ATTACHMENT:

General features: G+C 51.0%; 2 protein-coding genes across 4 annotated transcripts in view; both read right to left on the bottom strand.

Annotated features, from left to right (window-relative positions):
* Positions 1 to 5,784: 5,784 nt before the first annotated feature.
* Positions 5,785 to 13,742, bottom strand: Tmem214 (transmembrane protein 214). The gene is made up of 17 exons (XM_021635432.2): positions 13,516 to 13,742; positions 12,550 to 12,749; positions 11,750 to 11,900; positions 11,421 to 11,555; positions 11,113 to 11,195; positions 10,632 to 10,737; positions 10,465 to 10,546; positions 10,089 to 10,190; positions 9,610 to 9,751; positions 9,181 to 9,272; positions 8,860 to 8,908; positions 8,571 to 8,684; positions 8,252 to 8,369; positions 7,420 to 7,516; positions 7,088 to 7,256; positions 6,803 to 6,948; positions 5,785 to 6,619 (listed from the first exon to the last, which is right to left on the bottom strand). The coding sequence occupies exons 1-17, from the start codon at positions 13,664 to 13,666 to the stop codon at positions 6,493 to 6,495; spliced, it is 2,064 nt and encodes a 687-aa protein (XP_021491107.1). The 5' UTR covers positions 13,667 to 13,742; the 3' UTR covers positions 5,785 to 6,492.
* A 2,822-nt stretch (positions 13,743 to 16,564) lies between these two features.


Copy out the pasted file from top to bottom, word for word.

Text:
General features: G+C 51.0%; 2 protein-coding genes across 4 annotated transcripts in view; both read right to left on the bottom strand.

Annotated features, from left to right (window-relative positions):
* Positions 1 to 5,784: 5,784 nt before the first annotated feature.
* Positions 5,785 to 13,742, bottom strand: Tmem214 (transmembrane protein 214). The gene is made up of 17 exons (XM_021635432.2): positions 13,516 to 13,742; positions 12,550 to 12,749; positions 11,750 to 11,900; positions 11,421 to 11,555; positions 11,113 to 11,195; positions 10,632 to 10,737; positions 10,465 to 10,546; positions 10,089 to 10,190; positions 9,610 to 9,751; positions 9,181 to 9,272; positions 8,860 to 8,908; positions 8,571 to 8,684; positions 8,252 to 8,369; positions 7,420 to 7,516; positions 7,088 to 7,256; positions 6,803 to 6,948; positions 5,785 to 6,619 (listed from the first exon to the last, which is right to left on the bottom strand). The coding sequence occupies exons 1-17, from the start codon at positions 13,664 to 13,666 to the stop codon at positions 6,493 to 6,495; spliced, it is 2,064 nt and encodes a 687-aa protein (XP_021491107.1). The 5' UTR covers positions 13,667 to 13,742; the 3' UTR covers positions 5,785 to 6,492.
* A 2,822-nt stretch (positions 13,743 to 16,564) lies between these two features.